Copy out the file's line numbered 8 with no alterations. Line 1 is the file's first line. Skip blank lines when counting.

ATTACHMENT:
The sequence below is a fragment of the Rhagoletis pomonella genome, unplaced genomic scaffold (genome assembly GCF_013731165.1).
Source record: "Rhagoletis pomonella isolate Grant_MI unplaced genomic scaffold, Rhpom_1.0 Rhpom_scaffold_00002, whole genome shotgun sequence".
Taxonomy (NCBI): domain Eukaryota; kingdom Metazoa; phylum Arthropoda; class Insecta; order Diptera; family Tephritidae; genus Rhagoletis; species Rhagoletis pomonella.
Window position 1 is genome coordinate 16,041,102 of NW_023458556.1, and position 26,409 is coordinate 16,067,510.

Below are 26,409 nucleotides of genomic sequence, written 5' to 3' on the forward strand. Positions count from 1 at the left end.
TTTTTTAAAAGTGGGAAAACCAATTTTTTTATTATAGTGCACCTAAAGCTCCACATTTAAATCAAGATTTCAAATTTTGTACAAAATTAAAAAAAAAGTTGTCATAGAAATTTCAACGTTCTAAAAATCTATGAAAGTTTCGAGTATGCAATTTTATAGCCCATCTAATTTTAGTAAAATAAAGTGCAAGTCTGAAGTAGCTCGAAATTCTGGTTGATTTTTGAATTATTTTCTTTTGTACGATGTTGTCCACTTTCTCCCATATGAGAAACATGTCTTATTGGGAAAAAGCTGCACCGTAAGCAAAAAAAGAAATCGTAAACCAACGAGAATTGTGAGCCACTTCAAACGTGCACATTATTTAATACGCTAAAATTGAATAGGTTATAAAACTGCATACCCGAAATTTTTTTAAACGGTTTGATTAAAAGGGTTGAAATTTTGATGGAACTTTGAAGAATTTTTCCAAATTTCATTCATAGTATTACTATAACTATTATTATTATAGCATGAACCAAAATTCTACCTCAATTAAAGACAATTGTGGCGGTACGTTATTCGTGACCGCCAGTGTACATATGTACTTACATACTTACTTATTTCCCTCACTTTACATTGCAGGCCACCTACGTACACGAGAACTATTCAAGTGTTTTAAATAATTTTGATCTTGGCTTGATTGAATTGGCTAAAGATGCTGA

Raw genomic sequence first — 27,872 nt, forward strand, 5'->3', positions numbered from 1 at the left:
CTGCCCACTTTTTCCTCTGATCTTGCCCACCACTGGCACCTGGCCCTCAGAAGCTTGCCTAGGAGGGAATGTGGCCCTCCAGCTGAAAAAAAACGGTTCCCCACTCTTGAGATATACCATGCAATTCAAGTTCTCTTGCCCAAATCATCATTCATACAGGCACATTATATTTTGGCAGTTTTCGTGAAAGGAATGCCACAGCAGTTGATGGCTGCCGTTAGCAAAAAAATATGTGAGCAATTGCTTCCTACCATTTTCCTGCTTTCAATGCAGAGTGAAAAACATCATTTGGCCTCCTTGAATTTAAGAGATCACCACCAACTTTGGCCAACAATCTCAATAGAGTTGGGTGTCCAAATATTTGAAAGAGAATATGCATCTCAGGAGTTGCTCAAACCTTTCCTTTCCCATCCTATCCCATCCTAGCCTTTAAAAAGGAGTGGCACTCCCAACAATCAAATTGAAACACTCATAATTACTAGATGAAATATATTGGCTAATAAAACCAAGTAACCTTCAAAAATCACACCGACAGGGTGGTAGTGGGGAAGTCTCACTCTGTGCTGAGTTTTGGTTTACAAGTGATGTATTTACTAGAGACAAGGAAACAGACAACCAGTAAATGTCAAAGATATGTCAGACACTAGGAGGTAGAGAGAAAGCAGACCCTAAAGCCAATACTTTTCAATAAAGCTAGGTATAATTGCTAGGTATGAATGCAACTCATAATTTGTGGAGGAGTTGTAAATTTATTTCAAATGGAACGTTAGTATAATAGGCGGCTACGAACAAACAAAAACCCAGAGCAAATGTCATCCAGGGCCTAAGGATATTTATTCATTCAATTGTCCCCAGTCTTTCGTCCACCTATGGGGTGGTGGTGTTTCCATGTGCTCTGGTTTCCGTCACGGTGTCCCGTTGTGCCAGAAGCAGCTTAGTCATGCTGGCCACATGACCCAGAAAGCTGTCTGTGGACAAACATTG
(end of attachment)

CTGCCCACTTTTTCCTCTGATCTTGCCCACCACTGGCACCTGGCCCTCAGAAGCTTGCCTAGGAGGGAATGTGGCCCTCCAGCTGAAAAAAAACGGTTCCCCACTCTTGAGATATACCATGCAATTCAAGTTCTCTTGCCCAAATCATCATTCATACAGGCACATTATATTTTGGCAGTTTTCGTGAAAGGAATGCCACAGCAGTTGATGGCTGCCGTTAGCAAAAAAATATGTGAGCAATTGCTTCCTACCATTTTCCTGCTTTCAATGCAGAGTGAAAAACATCATTTGGCCTCCTTGAATTTAAGAGATCACCACCAACTTTGGCCAACAATCTCAATAGAGTTGGGTGTCCAAATATTTGAAAGAGAATATGCATCTCAGGAGTTGCTCAAACCTTTCCTTTCCCATCCTATCCCATCCTAGCCTTTAAAAAGGAGTGGCACTCCCAACAATCAAATTGAAACACTCATAATTACTAGATGAAATATATTGGCTAATAAAACCAAGTAACCTTCAAAAATCACACCGACAGGGTGGTAGTGGGGAAGTCTCACTCTGTGCTGAGTTTTGGTTTACAAGTGATGTATTTACTAGAGACAAGGAAACAGACAACCAGTAAATGTCAAAGATATGTCAGACACTAGGAGGTAGAGAGAAAGCAGACCCTAAAGCCAATACTTTTCAATAAAGCTAGGTATAATTGCTAGGTATGAATGCAACTCATAATTTGTGGAGGAGTTGTAAATTTATTTCAAATGGAACGTTAGTATAATAGGCGGCTACGAACAAACAAAAACCCAGAGCAAATGTCATCCAGGGCCTAAGGATATTTATTCATTCAATTGTCCCCAGTCTTTCGTCCACCTATGGGGTGGTGGTGTTTCCATGTGCTCTGGTTTCCGTCACGGTGTCCCGTTGTGCCAGAAGCAGCTTAGTCATGCTGGCCACATGACCCAGAAAGCTGTCTGTGGACAAACATTG